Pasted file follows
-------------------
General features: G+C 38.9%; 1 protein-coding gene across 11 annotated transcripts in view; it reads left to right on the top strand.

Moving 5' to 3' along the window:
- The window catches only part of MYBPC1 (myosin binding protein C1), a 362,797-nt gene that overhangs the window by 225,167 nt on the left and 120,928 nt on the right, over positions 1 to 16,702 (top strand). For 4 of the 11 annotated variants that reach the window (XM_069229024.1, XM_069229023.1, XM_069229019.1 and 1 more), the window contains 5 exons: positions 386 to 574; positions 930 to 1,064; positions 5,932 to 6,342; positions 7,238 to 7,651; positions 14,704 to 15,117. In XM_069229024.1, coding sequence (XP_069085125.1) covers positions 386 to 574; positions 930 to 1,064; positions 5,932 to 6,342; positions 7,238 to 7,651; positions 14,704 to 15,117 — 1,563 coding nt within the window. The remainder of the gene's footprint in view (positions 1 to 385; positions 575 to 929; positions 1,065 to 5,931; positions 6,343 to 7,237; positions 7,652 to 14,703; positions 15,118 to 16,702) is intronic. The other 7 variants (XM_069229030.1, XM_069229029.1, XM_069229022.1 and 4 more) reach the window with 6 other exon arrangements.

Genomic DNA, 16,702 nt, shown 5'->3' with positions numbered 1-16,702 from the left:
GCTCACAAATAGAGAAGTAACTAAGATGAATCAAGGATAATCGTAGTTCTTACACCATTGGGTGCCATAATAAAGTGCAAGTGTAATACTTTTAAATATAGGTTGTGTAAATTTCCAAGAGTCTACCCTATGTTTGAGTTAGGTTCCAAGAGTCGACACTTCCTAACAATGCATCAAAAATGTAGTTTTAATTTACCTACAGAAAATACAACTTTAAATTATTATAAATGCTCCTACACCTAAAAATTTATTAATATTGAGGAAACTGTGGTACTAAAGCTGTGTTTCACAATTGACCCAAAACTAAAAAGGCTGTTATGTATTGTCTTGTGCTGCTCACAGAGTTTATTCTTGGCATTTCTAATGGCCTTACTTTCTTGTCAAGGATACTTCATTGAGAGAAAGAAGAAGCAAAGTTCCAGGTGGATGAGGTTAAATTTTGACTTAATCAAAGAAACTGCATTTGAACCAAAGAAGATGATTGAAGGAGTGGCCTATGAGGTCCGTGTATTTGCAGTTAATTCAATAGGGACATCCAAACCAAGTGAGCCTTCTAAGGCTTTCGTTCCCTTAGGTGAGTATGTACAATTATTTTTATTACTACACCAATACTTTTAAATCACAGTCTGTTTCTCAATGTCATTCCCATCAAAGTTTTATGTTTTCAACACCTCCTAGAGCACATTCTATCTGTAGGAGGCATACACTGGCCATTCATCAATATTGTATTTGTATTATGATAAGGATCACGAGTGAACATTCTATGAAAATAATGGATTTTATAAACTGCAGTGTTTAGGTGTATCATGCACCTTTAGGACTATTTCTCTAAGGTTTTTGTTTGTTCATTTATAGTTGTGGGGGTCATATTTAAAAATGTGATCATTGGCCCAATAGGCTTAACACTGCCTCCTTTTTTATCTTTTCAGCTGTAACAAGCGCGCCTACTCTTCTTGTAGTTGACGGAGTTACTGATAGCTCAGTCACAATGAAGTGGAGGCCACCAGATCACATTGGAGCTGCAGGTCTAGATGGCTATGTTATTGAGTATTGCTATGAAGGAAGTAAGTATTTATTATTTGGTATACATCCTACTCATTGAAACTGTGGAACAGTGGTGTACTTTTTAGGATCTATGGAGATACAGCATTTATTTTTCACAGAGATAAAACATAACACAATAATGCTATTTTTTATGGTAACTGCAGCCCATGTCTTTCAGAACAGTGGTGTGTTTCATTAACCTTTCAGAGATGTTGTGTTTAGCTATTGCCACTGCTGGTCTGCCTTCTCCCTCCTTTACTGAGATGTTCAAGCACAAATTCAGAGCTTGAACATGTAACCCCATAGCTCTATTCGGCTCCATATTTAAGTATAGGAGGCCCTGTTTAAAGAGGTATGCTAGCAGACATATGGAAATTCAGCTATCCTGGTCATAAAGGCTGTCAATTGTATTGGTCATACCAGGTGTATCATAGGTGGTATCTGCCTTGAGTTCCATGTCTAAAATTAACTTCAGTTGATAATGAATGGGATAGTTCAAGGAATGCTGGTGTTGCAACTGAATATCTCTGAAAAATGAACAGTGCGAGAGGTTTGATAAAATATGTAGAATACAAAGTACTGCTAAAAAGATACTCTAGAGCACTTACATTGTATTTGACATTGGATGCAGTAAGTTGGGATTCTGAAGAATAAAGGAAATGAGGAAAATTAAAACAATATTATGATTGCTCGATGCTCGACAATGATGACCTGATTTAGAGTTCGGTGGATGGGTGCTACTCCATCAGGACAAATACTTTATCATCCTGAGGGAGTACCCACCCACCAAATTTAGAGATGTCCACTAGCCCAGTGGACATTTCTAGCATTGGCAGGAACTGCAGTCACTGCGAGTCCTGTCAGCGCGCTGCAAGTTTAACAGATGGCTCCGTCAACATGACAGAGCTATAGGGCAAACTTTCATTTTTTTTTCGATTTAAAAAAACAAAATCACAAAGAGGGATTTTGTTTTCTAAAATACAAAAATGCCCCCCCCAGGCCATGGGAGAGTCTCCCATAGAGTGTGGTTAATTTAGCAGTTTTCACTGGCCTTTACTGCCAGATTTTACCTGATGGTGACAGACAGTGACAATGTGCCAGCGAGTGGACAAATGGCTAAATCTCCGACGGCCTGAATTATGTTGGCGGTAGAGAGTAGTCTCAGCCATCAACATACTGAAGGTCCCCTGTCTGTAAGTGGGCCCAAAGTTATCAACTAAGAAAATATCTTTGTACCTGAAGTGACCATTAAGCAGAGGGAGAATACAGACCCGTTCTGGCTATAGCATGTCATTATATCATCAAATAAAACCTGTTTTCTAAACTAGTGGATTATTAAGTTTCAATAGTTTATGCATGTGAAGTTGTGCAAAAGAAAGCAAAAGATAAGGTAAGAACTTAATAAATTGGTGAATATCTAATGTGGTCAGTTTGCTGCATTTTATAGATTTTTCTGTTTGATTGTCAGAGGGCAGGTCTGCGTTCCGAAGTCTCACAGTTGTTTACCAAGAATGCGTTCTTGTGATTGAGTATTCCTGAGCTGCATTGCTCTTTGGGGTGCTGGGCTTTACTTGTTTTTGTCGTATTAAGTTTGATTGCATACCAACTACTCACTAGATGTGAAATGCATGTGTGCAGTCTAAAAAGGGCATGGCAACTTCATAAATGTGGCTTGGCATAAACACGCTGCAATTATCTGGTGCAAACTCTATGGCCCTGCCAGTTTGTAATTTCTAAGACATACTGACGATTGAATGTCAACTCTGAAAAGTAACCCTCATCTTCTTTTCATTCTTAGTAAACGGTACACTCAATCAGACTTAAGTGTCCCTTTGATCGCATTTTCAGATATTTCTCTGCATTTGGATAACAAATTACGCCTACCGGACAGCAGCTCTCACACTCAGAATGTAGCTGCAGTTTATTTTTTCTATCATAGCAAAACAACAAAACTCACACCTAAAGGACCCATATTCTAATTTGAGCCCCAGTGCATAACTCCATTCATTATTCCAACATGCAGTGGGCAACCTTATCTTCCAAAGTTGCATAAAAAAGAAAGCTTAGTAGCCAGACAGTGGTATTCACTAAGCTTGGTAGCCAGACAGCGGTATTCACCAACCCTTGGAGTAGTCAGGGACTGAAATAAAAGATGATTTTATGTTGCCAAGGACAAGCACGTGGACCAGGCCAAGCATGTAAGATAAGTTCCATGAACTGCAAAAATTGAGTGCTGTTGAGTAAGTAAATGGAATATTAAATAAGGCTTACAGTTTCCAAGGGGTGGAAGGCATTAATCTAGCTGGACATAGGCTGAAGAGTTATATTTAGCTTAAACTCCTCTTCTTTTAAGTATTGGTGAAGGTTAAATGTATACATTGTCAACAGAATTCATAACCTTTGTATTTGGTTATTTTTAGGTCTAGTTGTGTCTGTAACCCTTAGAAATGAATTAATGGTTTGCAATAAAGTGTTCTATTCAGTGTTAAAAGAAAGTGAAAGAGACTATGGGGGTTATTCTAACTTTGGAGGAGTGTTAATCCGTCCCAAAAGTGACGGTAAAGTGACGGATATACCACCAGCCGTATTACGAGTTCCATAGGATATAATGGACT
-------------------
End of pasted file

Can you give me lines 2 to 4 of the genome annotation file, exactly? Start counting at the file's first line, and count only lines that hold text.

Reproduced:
Moving 5' to 3' along the window:
- The window catches only part of MYBPC1 (myosin binding protein C1), a 362,797-nt gene that overhangs the window by 225,167 nt on the left and 120,928 nt on the right, over positions 1 to 16,702 (top strand). For 4 of the 11 annotated variants that reach the window (XM_069229024.1, XM_069229023.1, XM_069229019.1 and 1 more), the window contains 5 exons: positions 386 to 574; positions 930 to 1,064; positions 5,932 to 6,342; positions 7,238 to 7,651; positions 14,704 to 15,117. In XM_069229024.1, coding sequence (XP_069085125.1) covers positions 386 to 574; positions 930 to 1,064; positions 5,932 to 6,342; positions 7,238 to 7,651; positions 14,704 to 15,117 — 1,563 coding nt within the window. The remainder of the gene's footprint in view (positions 1 to 385; positions 575 to 929; positions 1,065 to 5,931; positions 6,343 to 7,237; positions 7,652 to 14,703; positions 15,118 to 16,702) is intronic. The other 7 variants (XM_069229030.1, XM_069229029.1, XM_069229022.1 and 4 more) reach the window with 6 other exon arrangements.

Genomic DNA, 16,702 nt, shown 5'->3' with positions numbered 1-16,702 from the left: